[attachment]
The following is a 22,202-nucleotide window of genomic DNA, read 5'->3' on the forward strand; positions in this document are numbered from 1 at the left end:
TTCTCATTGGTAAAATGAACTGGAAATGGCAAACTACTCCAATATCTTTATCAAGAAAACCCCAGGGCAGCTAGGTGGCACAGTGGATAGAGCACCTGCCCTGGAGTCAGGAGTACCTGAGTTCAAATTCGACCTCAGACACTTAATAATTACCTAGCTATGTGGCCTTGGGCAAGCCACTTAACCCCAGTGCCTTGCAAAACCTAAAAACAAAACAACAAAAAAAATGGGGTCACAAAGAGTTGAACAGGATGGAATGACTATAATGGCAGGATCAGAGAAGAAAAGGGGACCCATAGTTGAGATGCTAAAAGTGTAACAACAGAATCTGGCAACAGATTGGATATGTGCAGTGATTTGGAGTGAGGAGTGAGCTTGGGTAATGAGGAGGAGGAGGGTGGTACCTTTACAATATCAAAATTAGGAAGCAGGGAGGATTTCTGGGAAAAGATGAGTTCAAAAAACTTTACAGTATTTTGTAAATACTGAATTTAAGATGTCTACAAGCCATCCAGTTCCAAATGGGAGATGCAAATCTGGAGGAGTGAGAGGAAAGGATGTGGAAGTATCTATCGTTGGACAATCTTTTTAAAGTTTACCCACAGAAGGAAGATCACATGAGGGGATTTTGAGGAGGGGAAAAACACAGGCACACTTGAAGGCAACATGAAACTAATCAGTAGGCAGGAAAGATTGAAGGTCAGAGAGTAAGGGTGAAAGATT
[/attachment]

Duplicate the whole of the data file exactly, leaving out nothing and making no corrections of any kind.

The following is a 22,202-nucleotide window of genomic DNA, read 5'->3' on the forward strand; positions in this document are numbered from 1 at the left end:
TTCTCATTGGTAAAATGAACTGGAAATGGCAAACTACTCCAATATCTTTATCAAGAAAACCCCAGGGCAGCTAGGTGGCACAGTGGATAGAGCACCTGCCCTGGAGTCAGGAGTACCTGAGTTCAAATTCGACCTCAGACACTTAATAATTACCTAGCTATGTGGCCTTGGGCAAGCCACTTAACCCCAGTGCCTTGCAAAACCTAAAAACAAAACAACAAAAAAAATGGGGTCACAAAGAGTTGAACAGGATGGAATGACTATAATGGCAGGATCAGAGAAGAAAAGGGGACCCATAGTTGAGATGCTAAAAGTGTAACAACAGAATCTGGCAACAGATTGGATATGTGCAGTGATTTGGAGTGAGGAGTGAGCTTGGGTAATGAGGAGGAGGAGGGTGGTACCTTTACAATATCAAAATTAGGAAGCAGGGAGGATTTCTGGGAAAAGATGAGTTCAAAAAACTTTACAGTATTTTGTAAATACTGAATTTAAGATGTCTACAAGCCATCCAGTTCCAAATGGGAGATGCAAATCTGGAGGAGTGAGAGGAAAGGATGTGGAAGTATCTATCGTTGGACAATCTTTTTAAAGTTTACCCACAGAAGGAAGATCACATGAGGGGATTTTGAGGAGGGGAAAAACACAGGCACACTTGAAGGCAACATGAAACTAATCAGTAGGCAGGAAAGATTGAAGGTCAGAGAGTAAGGGTGAAAGATT